To return to the spirits for a moment, there is an important lesson here. When searching for your ideal side, you don’t want to start out with a completely blank slate. You could, but that makes the process take longer. It is better to start with the “hint”. Like the Menches brothers, you shouldn’t have a specific product in mind (and you probably shouldn’t). However, you will benefit from having a general idea of ​​which direction you want to go. It can be an industry. It could be demographic. It could be a technology platform. It could be a physical geography. Choose a wide area to start your money search.

But there is more.

Another mistake often made, especially among inventors who want to start their own business, is to start with a single product. Now, this can be a successful strategy, and there are many examples where it works, especially for novel ideas and inventions. In general, however, most people participate as an opportunity to raise additional cash, not to create new markets.

But this problem also comes up in full scale business.

“When starting our company, we initially tested a few different service offerings with the end goal of increasing revenue for customers,” says Ryan Turner, founder of in Austin, Texas. “Initially the uptake was very bad because we lacked focus, and in the eyes of potential clients, we didn’t have a clear area of ​​expertise. The first six months were slow because of this, and I was very disappointed, as we went without progress. Were going around in circles. We couldn’t clearly articulate the benefits of working with us.”

This morphed into a market research effort to identify the source of the spend in the product “launch” market.

“After talking to as many successful brands as potential customers, we finally identified where the money really lies in this market,” says Turner. “We realized that the largest eCommerce brands generated a large percentage of their total sales from the email marketing channel. This was often their #1 or #2 revenue driver. We saw that when serving e-commerce brands, real money will be made by removing all the headaches they experience in their most profitable digital channel: email marketing. So, we focused exclusively on this. For the past four years, we have specialized in email marketing for eCommerce brands as our primary service and never looked back.”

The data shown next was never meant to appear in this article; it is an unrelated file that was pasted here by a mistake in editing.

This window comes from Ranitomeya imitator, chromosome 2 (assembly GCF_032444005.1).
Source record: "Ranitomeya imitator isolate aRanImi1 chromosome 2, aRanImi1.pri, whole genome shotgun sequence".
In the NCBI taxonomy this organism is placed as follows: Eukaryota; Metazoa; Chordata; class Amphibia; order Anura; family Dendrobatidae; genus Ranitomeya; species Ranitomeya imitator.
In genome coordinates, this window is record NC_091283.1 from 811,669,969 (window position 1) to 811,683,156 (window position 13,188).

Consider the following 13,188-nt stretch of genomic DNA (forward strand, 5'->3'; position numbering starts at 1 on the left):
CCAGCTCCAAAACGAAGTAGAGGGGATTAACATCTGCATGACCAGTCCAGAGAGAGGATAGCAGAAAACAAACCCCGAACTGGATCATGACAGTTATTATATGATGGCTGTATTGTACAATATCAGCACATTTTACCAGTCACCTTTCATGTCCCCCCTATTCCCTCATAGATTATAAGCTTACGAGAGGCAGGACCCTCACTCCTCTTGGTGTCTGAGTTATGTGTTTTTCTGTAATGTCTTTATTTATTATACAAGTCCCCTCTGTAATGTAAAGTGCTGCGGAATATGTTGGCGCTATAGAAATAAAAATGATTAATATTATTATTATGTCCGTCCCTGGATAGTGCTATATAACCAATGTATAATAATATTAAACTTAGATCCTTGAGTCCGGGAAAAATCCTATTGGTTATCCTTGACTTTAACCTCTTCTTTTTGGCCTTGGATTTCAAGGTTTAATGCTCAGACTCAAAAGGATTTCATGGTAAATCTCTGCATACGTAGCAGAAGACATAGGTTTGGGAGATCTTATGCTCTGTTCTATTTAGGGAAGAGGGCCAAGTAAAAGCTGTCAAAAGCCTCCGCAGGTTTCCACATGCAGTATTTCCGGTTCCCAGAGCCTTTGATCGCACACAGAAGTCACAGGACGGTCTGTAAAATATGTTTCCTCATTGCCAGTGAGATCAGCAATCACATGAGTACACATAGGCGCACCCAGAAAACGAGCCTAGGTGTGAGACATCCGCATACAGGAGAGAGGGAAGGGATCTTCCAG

Launching a product or service often puts the cart ahead of the horse. If you find yourself searching for low-hanging fruit without any restrictions on the type of fruit, you’ll find yourself way too quickly. The Menches brothers didn’t just look for point-of-sale solutions. He considered all the options. The retail experience he had only gave him the confidence that he could handle the operational aspects of food concessions. And if you’ve ever tasted a great burger, you should always be grateful for their decision.

But don’t get ahead of yourself in the story. At this point, Charles has only decided on the nature of his business. They haven’t determined their product yet. That’s what comes next. (Spoiler alert: it wasn’t a hamburger.)